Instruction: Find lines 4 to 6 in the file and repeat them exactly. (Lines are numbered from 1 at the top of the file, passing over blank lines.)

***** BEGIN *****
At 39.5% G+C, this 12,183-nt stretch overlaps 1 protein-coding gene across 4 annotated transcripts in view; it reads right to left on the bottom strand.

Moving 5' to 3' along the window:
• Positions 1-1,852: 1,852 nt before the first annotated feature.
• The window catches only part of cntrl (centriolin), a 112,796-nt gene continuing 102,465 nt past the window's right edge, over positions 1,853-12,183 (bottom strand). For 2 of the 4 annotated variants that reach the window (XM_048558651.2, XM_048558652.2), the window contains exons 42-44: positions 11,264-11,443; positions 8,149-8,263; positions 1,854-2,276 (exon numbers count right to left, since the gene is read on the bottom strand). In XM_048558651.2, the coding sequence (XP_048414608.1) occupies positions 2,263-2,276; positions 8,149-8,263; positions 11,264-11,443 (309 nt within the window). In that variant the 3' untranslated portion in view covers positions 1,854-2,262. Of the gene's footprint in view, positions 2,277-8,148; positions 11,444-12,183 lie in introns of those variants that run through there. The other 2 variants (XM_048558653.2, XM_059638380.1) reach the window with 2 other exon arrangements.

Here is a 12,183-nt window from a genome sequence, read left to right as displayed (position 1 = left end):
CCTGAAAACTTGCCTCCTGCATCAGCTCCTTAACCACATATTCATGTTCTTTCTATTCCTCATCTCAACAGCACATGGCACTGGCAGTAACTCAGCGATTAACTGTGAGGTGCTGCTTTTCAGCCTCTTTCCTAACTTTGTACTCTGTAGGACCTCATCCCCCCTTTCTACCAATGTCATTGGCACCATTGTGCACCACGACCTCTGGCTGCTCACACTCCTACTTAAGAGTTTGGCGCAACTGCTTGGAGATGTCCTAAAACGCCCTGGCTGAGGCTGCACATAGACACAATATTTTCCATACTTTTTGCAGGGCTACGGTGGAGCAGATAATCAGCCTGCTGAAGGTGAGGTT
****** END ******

• The window catches only part of cntrl (centriolin), a 112,796-nt gene continuing 102,465 nt past the window's right edge, over positions 1,853-12,183 (bottom strand). For 2 of the 4 annotated variants that reach the window (XM_048558651.2, XM_048558652.2), the window contains exons 42-44: positions 11,264-11,443; positions 8,149-8,263; positions 1,854-2,276 (exon numbers count right to left, since the gene is read on the bottom strand). In XM_048558651.2, the coding sequence (XP_048414608.1) occupies positions 2,263-2,276; positions 8,149-8,263; positions 11,264-11,443 (309 nt within the window). In that variant the 3' untranslated portion in view covers positions 1,854-2,262. Of the gene's footprint in view, positions 2,277-8,148; positions 11,444-12,183 lie in introns of those variants that run through there. The other 2 variants (XM_048558653.2, XM_059638380.1) reach the window with 2 other exon arrangements.

Here is a 12,183-nt window from a genome sequence, read left to right as displayed (position 1 = left end):
CCTGAAAACTTGCCTCCTGCATCAGCTCCTTAACCACATATTCATGTTCTTTCTATTCCTCATCTCAACAGCACATGGCACTGGCAGTAACTCAGCGATTAACTGTGAGGTGCTGCTTTTCAGCCTCTTTCCTAACTTTGTACTCTGTAGGACCTCATCCCCCCTTTCTACCAATGTCATTGGCACCATTGTGCACCACGACCTCTGGCTGCTCACACTCCTACTTAAGAGTTTGGCGCAACTGCTTGGAGATGTCCTAAAACGCCCTGGCTGAGGCTGCACATAGACACAATATTTTCCATACTTTTTGCAGGGCTACGGTGGAGCAGATAATCAGCCTGCTGAAGGTGAGGTT